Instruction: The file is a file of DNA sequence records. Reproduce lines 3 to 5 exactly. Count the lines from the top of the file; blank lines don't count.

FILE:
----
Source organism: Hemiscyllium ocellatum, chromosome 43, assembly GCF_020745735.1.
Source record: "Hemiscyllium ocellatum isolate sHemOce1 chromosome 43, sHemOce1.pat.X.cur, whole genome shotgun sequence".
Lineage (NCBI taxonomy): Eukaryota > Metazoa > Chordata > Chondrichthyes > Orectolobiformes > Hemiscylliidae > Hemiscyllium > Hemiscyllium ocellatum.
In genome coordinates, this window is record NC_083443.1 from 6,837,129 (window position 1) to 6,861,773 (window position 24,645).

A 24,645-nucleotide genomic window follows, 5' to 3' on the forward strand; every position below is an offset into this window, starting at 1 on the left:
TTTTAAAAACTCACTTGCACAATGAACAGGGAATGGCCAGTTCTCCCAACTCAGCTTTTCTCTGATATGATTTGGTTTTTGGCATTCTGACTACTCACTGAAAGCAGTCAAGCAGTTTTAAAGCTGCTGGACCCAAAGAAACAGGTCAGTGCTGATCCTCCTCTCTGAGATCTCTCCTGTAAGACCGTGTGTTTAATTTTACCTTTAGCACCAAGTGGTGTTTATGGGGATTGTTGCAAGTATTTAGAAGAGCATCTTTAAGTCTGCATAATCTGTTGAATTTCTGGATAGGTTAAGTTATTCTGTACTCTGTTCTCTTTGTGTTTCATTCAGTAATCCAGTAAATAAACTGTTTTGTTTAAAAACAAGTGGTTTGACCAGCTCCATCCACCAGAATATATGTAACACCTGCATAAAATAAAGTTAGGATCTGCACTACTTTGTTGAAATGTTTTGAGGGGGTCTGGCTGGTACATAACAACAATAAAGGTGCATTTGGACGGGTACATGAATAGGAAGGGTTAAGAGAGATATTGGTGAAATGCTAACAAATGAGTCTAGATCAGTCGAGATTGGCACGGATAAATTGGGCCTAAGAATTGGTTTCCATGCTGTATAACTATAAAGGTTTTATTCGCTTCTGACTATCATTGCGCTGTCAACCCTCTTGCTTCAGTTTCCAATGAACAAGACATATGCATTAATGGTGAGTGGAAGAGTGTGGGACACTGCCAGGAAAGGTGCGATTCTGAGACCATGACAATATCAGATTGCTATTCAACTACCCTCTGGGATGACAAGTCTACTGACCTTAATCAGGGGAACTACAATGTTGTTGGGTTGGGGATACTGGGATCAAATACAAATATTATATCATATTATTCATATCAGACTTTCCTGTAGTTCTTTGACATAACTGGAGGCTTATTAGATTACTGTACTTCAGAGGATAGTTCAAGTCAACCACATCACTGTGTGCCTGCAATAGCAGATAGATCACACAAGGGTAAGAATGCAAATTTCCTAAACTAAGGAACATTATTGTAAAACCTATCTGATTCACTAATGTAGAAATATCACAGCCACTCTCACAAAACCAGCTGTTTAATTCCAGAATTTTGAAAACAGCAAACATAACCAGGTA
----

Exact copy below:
Lineage (NCBI taxonomy): Eukaryota > Metazoa > Chordata > Chondrichthyes > Orectolobiformes > Hemiscylliidae > Hemiscyllium > Hemiscyllium ocellatum.
In genome coordinates, this window is record NC_083443.1 from 6,837,129 (window position 1) to 6,861,773 (window position 24,645).

A 24,645-nucleotide genomic window follows, 5' to 3' on the forward strand; every position below is an offset into this window, starting at 1 on the left: